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In re Lucas

March 5, 2010


ORIGINAL PROCEEDING: Petition for writ of habeas corpus. Petition denied. (Super. Ct. No. SCV23989).

The opinion of the court was delivered by: Robie, J.


In this habeas proceeding, petitioner David Lucas claims that when the Placer County District Attorney filed the petition to commit him as a sexually violent predator in November 2008, he was not in the lawful custody of the Department of Corrections and Rehabilitation (corrections) because the Board of Parole Hearings (the board) had extended his custody for 45 days under Welfare and Institutions Code*fn1 section 6601.3 without the showing of good cause required by that statute. We agree. As Lucas argues, the definition of good cause contained in subdivision (d) of section 2600.1 of title 15 of the California Code of Regulations (regulation 2600.1(d)) is inconsistent with the legislative intent behind the statutory good cause requirement. Thus, to the extent the board relied on the regulation in extending Lucas's incarceration, Lucas's custody was unlawful.

As we will explain, however, this conclusion does not entitle Lucas to any relief. Because Lucas has not carried his burden of proving otherwise, we must conclude the board did, in fact, rely on regulation 2600.1(d) in placing the 45-day hold on Lucas. Furthermore, although we conclude the regulation's formulation of good cause is inconsistent with the governing statute, the regulation was apparently valid when the board relied on it. Under subdivision (a)(2) of section 6601 (section 6601(a)(2)), a petition to commit a person as a sexually violent predator cannot be dismissed on the ground the person's custody was unlawful if the unlawful custody was the result of a good faith mistake of fact or law. That is the case here. The board's presumptive reliance on regulation 2600.1(d) constitutes a good faith mistake of law. Accordingly, we will deny Lucas's petition.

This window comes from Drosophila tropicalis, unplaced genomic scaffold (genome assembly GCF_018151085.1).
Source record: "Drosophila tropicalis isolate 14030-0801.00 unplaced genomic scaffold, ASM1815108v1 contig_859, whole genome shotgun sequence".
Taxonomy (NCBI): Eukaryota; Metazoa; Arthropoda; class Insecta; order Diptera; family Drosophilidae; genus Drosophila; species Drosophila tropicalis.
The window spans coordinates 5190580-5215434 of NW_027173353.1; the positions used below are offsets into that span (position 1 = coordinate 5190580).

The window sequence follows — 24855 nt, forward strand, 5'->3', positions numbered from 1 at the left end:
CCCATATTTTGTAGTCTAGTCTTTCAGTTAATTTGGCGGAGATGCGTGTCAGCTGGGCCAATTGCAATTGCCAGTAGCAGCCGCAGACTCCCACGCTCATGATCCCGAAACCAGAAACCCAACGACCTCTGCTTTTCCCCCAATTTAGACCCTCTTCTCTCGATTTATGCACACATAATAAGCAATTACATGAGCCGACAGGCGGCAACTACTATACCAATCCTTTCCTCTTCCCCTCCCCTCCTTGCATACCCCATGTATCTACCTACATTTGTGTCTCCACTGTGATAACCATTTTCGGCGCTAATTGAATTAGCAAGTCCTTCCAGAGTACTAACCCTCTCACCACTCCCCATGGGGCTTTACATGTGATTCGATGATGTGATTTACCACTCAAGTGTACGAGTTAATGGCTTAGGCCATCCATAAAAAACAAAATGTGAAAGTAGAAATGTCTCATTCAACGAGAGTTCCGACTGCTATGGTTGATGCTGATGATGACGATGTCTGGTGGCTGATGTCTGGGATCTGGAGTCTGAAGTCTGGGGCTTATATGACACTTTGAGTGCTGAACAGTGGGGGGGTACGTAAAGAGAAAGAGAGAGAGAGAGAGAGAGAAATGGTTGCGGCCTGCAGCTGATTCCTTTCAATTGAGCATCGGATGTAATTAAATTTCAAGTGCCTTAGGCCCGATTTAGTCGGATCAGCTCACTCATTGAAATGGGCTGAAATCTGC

Lucas was in prison serving a seven-year determinate sentence for failing to register as a sex offender and was scheduled to be released on parole on October 12, 2008. On December 21, 2007 -- well in advance of his parole release date -- corrections personnel completed a sexually violent predator screening and determined that Lucas met the criteria as a potential sexually violent predator. Nothing further happened, however, until October 1, 2008 -- 11 days before his parole release date -- when the screening form was received by corrections's classification services unit.

Unable to make a final determination based on available documentation, corrections referred the matter to the board the next day. On October 7, the board referred the matter to the Department of Mental Health (mental health) for assessment. On October 9, a psychiatrist conducted a level II screening and referred the matter for a level III evaluation. It was now only three days before Lucas's release date.

The same day the matter was referred for a level III evaluation, the board placed a 45-day hold on Lucas pursuant to section 6601.3 "to facilitate full [sexually violent predator] evaluations to be concluded by [mental health]." Consequently, Lucas's release date was extended to November 26, 2008.

During the period of the hold, four psychologists evaluated Lucas; three of them concluded he met the sexually violent predator criteria. On November 17, mental health sent a letter to the Placer County District Attorney recommending that Lucas be committed as a sexually violent predator. The district attorney filed a commitment petition on November 20. On November 26, the court found the petition was sufficient to support a finding of probable cause to believe Lucas is a sexually violent predator and set a probable cause hearing for December 3.

On December 3, Lucas waived time for the probable cause hearing. In April 2009, he moved to dismiss the petition on the ground that the late completion of the screening and evaluation process had resulted in constitutional and statutory violations. As pertinent here, Lucas argued there was no showing of good cause to keep him in custody beyond October 12, 2008, pursuant to section 6601.3 and his unlawful custody was not the result of a good faith mistake of law or fact.

In opposition to the motion to dismiss, the district attorney argued it was up to the board to determine whether there was good cause to extend Lucas's custody under section 6601.3 and the board acted well within its statutory authority. In the district attorney's view, good faith mistake of law or fact was not an issue because there was no unlawful custody.